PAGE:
This is a pretty even split, and it provides some insight into why so few people can agree on the Oxford Comma’s place in online writing.
Even though there are a few different schools of thought about how to use the Oxford comma, and where it’s appropriate, anyone familiar with professional writing (either on paper or online) knows that inconsistency looks improper. As such, it’s smart to develop a standard for how you’ll use the Oxford Comma in your online writing.
In addition to being a good practice, learning to use the Oxford comma correctly can have a significant impact on the clarity of your writing.
After all, the Oxford comma has the potential to change the meaning of a sentence completely – as we saw in the earlier image.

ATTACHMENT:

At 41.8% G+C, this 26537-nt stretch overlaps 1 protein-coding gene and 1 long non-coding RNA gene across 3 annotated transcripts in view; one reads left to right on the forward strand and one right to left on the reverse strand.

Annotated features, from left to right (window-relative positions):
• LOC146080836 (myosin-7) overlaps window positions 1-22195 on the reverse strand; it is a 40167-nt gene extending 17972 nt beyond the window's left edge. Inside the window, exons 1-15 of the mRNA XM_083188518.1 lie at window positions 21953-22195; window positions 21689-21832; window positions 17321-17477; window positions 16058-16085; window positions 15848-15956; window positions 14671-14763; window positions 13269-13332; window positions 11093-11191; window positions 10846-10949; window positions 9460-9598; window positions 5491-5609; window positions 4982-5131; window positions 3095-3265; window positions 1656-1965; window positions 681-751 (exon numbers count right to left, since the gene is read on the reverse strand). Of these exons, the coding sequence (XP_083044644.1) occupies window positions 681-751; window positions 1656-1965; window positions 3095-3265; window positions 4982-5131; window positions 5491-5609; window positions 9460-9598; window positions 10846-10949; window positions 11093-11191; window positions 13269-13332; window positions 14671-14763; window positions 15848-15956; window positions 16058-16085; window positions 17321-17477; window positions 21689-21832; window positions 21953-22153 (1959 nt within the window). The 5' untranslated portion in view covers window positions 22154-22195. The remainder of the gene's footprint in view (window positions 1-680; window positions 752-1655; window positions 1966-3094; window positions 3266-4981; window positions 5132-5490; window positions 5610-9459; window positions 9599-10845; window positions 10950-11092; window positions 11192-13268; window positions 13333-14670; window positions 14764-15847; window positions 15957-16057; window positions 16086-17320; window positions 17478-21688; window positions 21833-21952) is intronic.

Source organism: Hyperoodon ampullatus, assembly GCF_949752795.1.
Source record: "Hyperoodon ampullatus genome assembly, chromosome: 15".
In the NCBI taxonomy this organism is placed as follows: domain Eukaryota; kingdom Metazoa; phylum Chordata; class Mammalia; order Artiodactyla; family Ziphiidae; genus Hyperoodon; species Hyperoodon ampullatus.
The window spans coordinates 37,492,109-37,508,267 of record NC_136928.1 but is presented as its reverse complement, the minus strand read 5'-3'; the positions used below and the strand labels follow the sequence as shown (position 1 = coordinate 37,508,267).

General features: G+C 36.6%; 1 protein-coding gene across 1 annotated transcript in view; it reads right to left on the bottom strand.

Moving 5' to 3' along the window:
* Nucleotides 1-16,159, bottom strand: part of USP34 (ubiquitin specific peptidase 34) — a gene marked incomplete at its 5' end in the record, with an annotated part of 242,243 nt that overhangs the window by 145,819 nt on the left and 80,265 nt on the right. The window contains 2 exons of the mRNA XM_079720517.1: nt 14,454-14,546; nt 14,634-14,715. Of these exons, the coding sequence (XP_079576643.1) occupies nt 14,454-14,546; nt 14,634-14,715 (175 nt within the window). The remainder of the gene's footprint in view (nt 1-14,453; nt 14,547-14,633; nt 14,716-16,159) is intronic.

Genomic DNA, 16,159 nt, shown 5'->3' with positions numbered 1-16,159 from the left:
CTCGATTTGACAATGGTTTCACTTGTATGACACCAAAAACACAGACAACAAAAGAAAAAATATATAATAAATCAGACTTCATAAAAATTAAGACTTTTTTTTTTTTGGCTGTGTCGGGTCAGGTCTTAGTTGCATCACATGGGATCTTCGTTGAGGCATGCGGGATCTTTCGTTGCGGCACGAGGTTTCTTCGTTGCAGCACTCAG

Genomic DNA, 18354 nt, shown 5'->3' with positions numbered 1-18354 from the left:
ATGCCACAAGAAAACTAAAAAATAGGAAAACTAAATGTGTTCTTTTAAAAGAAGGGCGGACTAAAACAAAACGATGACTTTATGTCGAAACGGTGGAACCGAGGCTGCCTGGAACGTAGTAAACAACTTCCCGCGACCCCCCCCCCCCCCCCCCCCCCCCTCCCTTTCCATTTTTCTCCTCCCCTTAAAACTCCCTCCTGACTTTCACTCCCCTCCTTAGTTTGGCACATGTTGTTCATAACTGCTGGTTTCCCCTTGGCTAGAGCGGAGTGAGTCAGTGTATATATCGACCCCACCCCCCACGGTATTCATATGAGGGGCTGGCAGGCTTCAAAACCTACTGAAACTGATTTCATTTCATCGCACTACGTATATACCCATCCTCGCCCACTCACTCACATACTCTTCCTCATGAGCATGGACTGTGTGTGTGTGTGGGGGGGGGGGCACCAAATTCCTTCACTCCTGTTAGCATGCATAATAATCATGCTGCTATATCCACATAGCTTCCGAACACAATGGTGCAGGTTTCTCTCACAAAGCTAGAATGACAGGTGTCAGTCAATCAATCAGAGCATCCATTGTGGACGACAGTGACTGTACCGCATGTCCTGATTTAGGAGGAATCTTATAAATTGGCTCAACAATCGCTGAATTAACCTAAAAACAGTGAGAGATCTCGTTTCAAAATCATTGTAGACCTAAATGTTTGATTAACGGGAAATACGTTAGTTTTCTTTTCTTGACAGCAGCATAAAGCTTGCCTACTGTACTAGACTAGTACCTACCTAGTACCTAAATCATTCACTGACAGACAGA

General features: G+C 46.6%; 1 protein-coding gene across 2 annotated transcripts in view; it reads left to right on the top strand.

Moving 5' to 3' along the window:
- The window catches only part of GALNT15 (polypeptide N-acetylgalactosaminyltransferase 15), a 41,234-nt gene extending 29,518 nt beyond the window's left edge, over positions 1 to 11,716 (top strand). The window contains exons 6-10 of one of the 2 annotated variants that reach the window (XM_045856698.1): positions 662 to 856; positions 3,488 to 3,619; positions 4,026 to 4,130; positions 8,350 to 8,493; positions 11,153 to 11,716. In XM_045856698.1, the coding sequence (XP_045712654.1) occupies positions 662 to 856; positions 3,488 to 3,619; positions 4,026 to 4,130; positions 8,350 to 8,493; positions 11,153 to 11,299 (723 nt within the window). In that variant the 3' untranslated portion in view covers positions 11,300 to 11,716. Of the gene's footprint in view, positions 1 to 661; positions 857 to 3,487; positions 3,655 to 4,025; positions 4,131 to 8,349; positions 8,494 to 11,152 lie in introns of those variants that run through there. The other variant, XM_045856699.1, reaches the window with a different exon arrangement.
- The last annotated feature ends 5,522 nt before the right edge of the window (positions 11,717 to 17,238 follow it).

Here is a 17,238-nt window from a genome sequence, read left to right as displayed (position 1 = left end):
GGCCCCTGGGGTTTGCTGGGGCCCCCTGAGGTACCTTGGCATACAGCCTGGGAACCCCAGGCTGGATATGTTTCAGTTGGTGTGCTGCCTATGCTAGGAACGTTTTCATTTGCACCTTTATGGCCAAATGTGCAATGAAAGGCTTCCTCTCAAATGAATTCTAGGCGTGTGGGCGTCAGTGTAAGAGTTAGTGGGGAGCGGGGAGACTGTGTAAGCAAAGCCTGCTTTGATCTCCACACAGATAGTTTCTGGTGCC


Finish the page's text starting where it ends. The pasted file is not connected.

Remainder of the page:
Consider two more examples:
- “Angie went into the lake with her sister, a doctor and a hot-air-balloon enthusiast.”
- “Angie went into the lake with her sister, a doctor, and a hot-air-balloon enthusiast.”
One simple comma can mean the difference between a three-person lake party with a doctor and a hot air balloon enthusiast, and a quality summer outing between sisters.
So, learning to use the Oxford comma correctly is essential to ensure that your writing is saying what you want it to say, rather than running away with your purpose.
But, Do You HAVE to Use It?
Is the Oxford comma strictly required in writing?
The answer, although I’ll probably debate you on it (;-)), is not at all!
As a copywriter, you’ll find that some clients prefer it and that some could do without. Feel free to cater your style to the preferences and style guides of your clients. Certain brands may have uniform grammar rules that they appreciate and go by, and you want to stick within their voice and style. That’s fine.